Many are those who believe that we humans live and die with no after-life, just like the insects (which help to feed bird life) or the bees (which aid Nature in feeding mankind). There are other humans who hope that, when they die, they will find everlasting joy in a place they call Heaven. Then there are those like me who believe that we possess an inner self which experiences repeated Earthly lives, with temporary in-between lives in some ethereal environment. All of us may be correct in our respective expectations, in that we deservedly experience what we believe in.
Those who believe in an on-going self (the soul), which takes up a new body on each return to Earth, are usually born into the so-called ‘forest’ religions of Hinduism, Buddhism, Jainism, Sikhism, etc. of the Indian sub-continent. In the realm of the claimed linkage between one’s year of birth (as in the Chinese belief system) or the month of birth (as in the Western world) and the personality of the individual, a contrary view is that you are not what you are because of when you were born, but rather you were born when you were because of what you are (presumably prospectively). Could it be that where you were born is also determined by what you are (in terms of the significance of Earthly existence)?
I wonder whether the longevity and durability of a faith give it credibility. I also wonder how those people who conceived such a philosophical, indeed spiritual, framework reached their belief?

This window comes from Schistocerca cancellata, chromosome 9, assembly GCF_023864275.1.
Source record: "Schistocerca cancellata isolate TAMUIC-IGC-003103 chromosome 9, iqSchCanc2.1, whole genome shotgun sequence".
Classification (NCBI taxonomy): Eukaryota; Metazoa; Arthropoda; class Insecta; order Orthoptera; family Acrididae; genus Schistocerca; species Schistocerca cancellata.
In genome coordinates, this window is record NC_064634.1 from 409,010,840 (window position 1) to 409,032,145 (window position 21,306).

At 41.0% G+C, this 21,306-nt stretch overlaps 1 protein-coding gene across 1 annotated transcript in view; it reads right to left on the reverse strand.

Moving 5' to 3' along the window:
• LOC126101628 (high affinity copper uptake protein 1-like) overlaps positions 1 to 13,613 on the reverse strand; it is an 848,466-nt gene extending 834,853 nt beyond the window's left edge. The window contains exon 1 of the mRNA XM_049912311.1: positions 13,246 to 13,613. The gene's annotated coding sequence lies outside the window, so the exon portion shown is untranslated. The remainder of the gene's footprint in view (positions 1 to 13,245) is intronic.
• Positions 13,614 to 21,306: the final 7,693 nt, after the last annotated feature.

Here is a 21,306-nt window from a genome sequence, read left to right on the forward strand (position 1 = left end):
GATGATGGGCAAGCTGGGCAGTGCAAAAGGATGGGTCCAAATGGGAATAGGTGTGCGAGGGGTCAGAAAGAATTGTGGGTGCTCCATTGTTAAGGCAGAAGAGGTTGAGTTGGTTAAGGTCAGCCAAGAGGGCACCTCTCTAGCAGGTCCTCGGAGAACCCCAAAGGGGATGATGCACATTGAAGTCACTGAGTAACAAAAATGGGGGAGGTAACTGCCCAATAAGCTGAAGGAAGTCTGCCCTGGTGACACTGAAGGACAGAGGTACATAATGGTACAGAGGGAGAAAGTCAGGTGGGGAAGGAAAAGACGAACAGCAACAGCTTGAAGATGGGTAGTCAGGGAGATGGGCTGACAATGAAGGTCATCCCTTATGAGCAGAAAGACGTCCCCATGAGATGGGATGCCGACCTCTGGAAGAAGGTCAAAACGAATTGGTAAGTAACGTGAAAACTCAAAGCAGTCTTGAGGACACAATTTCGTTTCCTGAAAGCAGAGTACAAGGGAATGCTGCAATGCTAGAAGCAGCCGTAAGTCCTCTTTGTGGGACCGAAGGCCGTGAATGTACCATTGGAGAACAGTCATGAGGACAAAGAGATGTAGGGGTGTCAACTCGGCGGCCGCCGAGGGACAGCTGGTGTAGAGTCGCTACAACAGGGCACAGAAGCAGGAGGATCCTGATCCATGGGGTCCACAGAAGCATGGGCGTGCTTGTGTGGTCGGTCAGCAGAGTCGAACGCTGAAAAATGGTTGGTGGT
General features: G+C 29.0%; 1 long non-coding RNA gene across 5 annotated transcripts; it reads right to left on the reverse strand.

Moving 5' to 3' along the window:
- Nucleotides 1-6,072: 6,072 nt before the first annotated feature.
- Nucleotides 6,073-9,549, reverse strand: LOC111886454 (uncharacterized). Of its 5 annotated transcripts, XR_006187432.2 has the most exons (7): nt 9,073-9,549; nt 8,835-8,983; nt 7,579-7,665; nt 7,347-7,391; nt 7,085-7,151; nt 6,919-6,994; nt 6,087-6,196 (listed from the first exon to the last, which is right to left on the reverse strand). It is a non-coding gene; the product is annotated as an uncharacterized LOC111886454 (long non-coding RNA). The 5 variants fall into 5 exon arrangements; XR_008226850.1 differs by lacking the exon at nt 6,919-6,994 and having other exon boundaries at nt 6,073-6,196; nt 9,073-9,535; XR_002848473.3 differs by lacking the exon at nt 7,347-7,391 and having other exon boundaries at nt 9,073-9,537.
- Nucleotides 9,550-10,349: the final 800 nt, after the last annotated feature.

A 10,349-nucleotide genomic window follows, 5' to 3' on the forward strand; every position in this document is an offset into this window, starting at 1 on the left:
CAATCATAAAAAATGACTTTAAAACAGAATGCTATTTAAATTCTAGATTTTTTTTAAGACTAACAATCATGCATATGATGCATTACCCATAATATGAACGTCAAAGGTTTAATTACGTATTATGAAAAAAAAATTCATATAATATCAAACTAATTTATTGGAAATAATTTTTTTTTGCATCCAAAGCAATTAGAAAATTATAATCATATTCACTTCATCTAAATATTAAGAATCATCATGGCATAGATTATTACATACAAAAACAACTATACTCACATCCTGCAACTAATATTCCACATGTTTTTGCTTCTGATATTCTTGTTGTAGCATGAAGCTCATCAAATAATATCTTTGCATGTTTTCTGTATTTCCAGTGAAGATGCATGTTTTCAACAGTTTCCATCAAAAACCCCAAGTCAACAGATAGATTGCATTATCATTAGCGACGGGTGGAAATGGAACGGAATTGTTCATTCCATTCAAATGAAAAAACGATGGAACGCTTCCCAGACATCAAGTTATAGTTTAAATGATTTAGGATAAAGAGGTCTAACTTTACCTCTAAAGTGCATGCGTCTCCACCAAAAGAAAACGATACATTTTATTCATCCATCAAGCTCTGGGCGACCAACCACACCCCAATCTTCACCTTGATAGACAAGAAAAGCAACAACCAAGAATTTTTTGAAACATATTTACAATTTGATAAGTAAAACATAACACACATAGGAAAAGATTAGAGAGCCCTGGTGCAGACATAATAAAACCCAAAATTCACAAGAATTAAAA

Is there any evidence to support the belief in reincarnation? But then, why is there any need to produce any evidence for this one belief? Do not cultures everywhere, including the religions within them, hold all manner of belief-claims? Much of these seem to be fanciful, but politically useful.
In a clash of cultures, those who make positive claims regarding a faith are generally challenged to provide evidence, by those who hold negative or opposing beliefs, to support their beliefs. It is, of course, impossible to prove a negative belief or claim. For instance, a number of clever people have attempted to prove that there is no God. I cannot prove that there is no one or nothing called the devil, although I am satisfied that all evil arises within the minds of human beings.
Ultimately, it is a matter of belief vs. belief. What then?